I’m sure most of us can agree that 2016 has been a terrible year, for a lot of reasons.
But, with this year soon coming to an end, many of us anticipate what 2017 will hold for us. There’s a couple of things to look forward to, and that includes Saviour’s brand new album Let Me Leave.
I must say that I haven’t heard any new melodic hardcore material this year (or at least haven’t been aware of any), so this was certainly a pleasant surprise.
The first track is titled April, which is instantly a beautiful track the second you hear it. It starts out with a rather strange, yet folorn kind of melody, which together creates a beautiful result. However, just a minute in and the track suddenly changes from soft and desolate to thundering guitars, drums and screaming vocals – all while the original vocalist sings in the background. Both styles go together very well overall. I’d describe it as a track that will have moments of quiet melancholy, before breaking down dramatically.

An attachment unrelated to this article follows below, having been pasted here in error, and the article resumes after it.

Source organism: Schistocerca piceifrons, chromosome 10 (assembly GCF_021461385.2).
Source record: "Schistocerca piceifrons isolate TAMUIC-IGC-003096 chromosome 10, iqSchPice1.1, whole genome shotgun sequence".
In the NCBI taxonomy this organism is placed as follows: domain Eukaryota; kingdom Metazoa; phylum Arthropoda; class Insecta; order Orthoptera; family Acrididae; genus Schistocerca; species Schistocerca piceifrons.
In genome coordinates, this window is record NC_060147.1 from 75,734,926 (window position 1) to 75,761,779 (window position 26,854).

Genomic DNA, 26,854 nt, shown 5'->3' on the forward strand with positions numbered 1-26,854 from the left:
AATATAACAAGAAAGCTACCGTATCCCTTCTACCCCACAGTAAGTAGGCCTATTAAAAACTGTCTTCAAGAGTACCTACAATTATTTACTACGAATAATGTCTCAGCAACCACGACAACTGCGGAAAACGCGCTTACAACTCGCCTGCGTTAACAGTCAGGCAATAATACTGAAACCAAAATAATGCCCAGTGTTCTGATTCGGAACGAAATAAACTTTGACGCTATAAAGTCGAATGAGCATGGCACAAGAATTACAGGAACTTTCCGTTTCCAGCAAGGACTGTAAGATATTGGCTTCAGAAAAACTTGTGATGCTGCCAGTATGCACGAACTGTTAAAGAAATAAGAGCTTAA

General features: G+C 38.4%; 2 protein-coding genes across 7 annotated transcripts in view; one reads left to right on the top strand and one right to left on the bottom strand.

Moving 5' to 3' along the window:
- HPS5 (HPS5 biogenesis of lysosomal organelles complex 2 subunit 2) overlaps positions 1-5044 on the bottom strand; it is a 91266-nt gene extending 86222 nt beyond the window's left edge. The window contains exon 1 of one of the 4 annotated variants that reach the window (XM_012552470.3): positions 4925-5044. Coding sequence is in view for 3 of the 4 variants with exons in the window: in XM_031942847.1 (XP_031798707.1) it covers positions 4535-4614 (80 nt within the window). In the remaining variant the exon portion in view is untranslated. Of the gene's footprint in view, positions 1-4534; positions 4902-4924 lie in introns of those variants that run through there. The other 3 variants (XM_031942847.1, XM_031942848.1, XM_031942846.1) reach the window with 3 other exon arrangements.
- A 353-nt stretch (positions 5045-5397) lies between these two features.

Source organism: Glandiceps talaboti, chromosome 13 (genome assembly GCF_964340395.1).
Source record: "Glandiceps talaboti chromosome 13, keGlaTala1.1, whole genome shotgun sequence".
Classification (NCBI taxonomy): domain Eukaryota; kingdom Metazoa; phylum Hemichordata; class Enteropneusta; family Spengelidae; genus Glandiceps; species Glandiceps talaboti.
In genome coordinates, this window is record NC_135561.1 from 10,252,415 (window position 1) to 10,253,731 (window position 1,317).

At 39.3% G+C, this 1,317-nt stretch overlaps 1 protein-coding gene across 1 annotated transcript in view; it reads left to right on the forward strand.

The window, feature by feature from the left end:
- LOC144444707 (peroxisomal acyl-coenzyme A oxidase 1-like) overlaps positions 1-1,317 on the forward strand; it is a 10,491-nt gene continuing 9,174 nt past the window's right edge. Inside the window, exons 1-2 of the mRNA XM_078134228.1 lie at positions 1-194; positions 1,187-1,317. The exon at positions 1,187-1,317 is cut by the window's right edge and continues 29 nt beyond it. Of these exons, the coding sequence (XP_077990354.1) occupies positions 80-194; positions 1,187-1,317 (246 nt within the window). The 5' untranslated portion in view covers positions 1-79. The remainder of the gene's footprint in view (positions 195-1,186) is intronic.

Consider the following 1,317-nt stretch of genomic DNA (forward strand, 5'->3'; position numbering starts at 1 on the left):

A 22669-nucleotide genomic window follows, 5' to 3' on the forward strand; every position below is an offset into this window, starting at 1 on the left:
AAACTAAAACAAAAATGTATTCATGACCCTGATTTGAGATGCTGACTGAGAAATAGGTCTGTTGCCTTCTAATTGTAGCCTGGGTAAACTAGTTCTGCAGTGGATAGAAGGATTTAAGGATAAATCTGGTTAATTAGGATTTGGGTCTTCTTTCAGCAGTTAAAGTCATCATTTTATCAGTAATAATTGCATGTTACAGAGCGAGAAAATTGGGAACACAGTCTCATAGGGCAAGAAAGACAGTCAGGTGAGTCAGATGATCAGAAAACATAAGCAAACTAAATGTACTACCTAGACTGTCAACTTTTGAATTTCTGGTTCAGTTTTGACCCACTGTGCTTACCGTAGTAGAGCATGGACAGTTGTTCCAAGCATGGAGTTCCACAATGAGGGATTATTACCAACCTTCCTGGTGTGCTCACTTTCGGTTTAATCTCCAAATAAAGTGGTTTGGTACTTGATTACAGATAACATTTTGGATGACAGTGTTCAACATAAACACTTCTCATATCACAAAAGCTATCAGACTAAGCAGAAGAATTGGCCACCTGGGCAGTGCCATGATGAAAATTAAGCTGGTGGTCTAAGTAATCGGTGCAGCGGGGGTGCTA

Another track worth mentioning is The Quiet Calm, which is slightly different than April in terms of rhythm, instrumentals and vocals. Not completely, however. But what I mean is that we have strings added to the instrumentals, and during one particular moment in the track, the screaming vocalist talks. It also has what I believe are metaphors for dealing with depression, particularly with the line “When did my angels become my demons?” That may not be the case, but that’s what I think when I hear those lines.
Next up is Pressures and Composure, Saviour’s only released single from this album. Saviour commented that they believe this track is relatable. They say, in their own words, “It has a lot to do with what you want your life to be and the pressures around you that can make it feel like there’s no way of acheiving that.” Well, they’re not wrong on that, and taking a listen myself, I understand exactly where they’re coming from. Listen to the lines “They said the world was mine to conquer, then why does it feel like it’s conquering me?”, and you’ll see what I mean.
And finally, we have The Cool Calm, which is much slower-paced than the last tracks and doesn’t have any screaming vocals this time. It very much lives up to the title.
Overall, I’ve really enjoyed listening to this album. It’s beautiful, melodic and dramatic, and I’m very much fond of it. Perhaps next year will be promising after all.